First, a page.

Reading of events that are very separate, with no shared characters or locations, I would not automatically assume that event II occurs after event I. If there is some cause-and-effect relationship between them, then yes, I would assume effect happened after cause. Otherwise, I would hold my judgement on how the two events correlate on the time axis until the plotlines merge, or I'm given some other form of explicit information by the author.

  • 1
    'Landmark' is a wonderful analogy here: Used right it can also convey relative position. Also, landmarks do not have to have much to do with the rest of the landscape - you can introduce, say, a comet , the appearance of which has no bearing on the story, but is remarked upon in both worlds.
    – bukwyrm
    Commented Mar 19, 2019 at 13:57

As soon as you see the shared character in section 2, make it obvious that he hasn't changed since section 1. Some examples of this could be the same outfit, or an obvious wound that hasn't healed yet.

  • 2
    Please clarify your answer. What do you mean by "As soon as you see the shared character in section 2"? Who do you mean, the author (OP), or the reader?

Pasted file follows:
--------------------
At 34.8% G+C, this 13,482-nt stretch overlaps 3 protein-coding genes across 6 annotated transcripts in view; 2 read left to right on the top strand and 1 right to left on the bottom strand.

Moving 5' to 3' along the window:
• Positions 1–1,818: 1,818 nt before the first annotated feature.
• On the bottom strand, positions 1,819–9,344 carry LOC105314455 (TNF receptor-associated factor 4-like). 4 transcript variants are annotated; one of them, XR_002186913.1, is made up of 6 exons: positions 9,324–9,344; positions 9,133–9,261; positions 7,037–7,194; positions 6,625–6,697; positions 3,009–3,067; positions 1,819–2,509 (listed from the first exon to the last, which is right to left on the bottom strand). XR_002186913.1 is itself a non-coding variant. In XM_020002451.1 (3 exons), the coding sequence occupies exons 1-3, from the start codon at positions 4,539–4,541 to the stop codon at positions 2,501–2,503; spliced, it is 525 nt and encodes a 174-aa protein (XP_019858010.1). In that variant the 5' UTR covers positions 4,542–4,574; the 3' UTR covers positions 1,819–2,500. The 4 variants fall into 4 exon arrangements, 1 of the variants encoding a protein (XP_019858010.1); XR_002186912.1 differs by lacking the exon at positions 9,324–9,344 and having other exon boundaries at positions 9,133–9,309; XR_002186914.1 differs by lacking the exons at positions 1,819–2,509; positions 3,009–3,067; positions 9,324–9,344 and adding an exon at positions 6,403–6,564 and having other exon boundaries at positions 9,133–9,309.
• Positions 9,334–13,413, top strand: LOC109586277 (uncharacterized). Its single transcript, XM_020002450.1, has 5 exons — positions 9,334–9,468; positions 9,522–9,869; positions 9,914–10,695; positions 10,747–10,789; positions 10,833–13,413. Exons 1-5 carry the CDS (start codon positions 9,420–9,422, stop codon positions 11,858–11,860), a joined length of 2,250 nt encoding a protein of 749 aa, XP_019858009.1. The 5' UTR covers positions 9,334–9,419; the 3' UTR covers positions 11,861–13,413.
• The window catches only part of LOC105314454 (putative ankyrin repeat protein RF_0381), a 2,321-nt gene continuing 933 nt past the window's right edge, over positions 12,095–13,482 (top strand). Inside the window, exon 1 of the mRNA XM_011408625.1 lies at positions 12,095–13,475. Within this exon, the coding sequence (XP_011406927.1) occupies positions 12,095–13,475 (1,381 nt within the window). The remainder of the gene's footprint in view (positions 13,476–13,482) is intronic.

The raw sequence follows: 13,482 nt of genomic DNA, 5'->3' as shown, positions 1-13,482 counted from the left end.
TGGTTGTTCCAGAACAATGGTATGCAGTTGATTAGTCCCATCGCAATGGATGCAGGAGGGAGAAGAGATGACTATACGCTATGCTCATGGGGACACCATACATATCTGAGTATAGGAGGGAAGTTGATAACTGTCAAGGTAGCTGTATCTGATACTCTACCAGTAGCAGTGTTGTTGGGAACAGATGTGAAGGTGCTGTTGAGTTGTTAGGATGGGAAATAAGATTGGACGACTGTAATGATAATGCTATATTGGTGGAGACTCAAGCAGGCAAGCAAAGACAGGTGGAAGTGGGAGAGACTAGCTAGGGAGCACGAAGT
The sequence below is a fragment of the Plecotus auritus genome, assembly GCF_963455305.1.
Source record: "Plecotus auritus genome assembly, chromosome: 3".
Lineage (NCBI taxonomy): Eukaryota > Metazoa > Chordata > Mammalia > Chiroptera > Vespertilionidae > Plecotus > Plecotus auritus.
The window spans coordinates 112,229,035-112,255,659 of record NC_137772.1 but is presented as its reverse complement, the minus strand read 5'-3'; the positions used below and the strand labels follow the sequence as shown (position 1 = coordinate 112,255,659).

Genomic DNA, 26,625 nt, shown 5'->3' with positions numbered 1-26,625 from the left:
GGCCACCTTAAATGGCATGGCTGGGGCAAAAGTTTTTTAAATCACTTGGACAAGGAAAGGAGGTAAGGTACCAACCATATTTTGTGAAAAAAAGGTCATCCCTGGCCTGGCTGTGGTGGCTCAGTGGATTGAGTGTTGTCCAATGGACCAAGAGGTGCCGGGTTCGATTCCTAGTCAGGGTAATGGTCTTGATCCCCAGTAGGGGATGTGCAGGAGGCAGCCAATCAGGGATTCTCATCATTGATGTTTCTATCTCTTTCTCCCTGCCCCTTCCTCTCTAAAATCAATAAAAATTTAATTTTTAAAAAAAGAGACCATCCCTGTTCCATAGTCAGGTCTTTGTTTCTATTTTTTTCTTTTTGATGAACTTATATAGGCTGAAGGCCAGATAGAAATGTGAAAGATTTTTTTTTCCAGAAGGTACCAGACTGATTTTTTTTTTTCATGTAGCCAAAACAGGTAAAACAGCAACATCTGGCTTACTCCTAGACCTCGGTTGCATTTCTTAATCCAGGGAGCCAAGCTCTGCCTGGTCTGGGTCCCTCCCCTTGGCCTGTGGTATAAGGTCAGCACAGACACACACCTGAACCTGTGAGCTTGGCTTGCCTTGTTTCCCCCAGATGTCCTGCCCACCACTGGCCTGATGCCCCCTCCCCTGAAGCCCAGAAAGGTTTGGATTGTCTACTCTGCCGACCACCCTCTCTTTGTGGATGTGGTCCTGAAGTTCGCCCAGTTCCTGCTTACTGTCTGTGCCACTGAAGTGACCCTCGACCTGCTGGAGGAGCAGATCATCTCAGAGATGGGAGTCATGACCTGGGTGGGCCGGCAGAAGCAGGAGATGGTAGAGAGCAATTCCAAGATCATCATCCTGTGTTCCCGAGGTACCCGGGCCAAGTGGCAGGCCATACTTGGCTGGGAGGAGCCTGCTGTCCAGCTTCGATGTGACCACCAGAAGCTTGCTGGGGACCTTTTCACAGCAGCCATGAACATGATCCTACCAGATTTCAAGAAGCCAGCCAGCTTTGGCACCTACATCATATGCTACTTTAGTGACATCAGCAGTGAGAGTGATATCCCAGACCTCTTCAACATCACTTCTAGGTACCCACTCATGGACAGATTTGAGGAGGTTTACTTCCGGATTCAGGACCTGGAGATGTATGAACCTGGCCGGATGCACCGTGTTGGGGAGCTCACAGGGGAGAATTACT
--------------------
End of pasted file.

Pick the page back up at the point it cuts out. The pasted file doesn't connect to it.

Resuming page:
– iamtowrite
    Commented Mar 15, 2019 at 22:49
  • @imatowrite, whether 'you' referred to the reader or the author, how would it change the answer? Either way, it's the character's unchanged state that is the point.
    – wetcircuit
    Commented Mar 19, 2019 at 11:11

You're overcomplicating the question.

All you need to do is this: write the events of each section. Start each section off as being distinctly different places and your readers should be able to get the picture. They don't need to know the exact chronology as long as they know the events in Section 2 are not following the events in one.

For example, in my story I have two Main Characters. The audience is initially only introduced to one MC in the Prologue and the same MC from the end of the Prologue is the MC in Chapter 1. Both my Chapter 1 and Chapter 2 start with the following bit of text: